Contributors The authors meet criteria for authorship as recommended by the International Committee of Medical Journal Editors (ICMJE). Authors maintained full editorial control over the content of the manuscript and were responsible for all final decisions on manuscript content, for final approval of the version for submission and the version for publication.
Funding The study was funded by Boehringer Ingelheim International GmbH, Ingelheim am Rhein, Germany.
Competing interests A-MH-V received research funding and/or consulting fees or other remuneration from Actelion, Boehringer Ingelheim, Roche, Bayer, Thermo Fisher, MSD, Arxx and Medscape. YA received research funding and/or consulting fees from Actelion, Alpine, Bayer, BMS, Boehringer Ingelheim, Inventiva, Italfarmaco, Genentech Roche, Sanofi and Servier. MA is an employee of Boehringer Ingelheim. LA received consulting fees or other remuneration from Boehringer Ingelheim and Roche. LC received consulting fees from Actelion, Bayer, Boehringer Ingelheim, Medac, Pfizer and Roche. EH received research funding and/or consulting fees or other remuneration from Actelion, Bayer, GSK and Pfizer. CM received consulting fees or other remuneration from Actelion, Geneva, Roche and Rofarm. OK-B received consulting fees or other remuneration from Bayer, Boehringer Ingelheim, Inventiva, Medac, Novartis and Roche. OD received consulting fees and/or research funding from A.Menarini, Acceleron Pharma, Amgen, AnaMar, Bayer, Blade Therapeutics, Boehringer Ingelheim, Catenion, CSL Behring, ChemomAb, Ergonex, Glenmark Pharmaceuticals, GSK, Inventiva, Italfarmaco, iQone, IQVIA, Lilly, Medac, Medscape, Mitsubishi Tanabe Pharma, MSD, Novartis, Pfizer, Roche, Sanofi, Target Bioscience and UCB in the area of potential treatments of scleroderma and its complications, and holds Patent mir 29 for the treatment of systemic sclerosis (US8247389, EP2331143). CB, PA, SG, ML, GR, AR and PPS have no competing interests to disclose.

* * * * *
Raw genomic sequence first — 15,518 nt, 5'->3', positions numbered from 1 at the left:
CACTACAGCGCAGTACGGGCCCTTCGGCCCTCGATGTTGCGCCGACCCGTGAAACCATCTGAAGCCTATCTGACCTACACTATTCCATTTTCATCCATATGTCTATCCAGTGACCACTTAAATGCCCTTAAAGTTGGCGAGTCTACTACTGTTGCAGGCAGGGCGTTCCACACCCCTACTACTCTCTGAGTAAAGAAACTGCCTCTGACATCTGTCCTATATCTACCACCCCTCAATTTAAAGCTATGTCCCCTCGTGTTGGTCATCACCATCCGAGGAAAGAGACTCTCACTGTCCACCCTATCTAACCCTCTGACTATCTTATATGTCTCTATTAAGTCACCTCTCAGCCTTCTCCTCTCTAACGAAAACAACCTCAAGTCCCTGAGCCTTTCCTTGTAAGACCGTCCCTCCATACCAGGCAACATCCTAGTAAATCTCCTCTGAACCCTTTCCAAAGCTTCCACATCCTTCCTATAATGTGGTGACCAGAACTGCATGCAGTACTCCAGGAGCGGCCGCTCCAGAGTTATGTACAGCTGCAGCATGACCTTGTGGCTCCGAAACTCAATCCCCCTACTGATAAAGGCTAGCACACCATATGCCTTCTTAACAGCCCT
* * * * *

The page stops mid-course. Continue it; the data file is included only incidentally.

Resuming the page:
Patient and public involvement Patients and/or the public were involved in the design, or conduct, or reporting, or dissemination plans of this research. Refer to the Methods section for further details.
Patient consent for publication Not required.
Provenance and peer review Not commissioned; externally peer-reviewed.
Data availability statement Data are available upon reasonable request.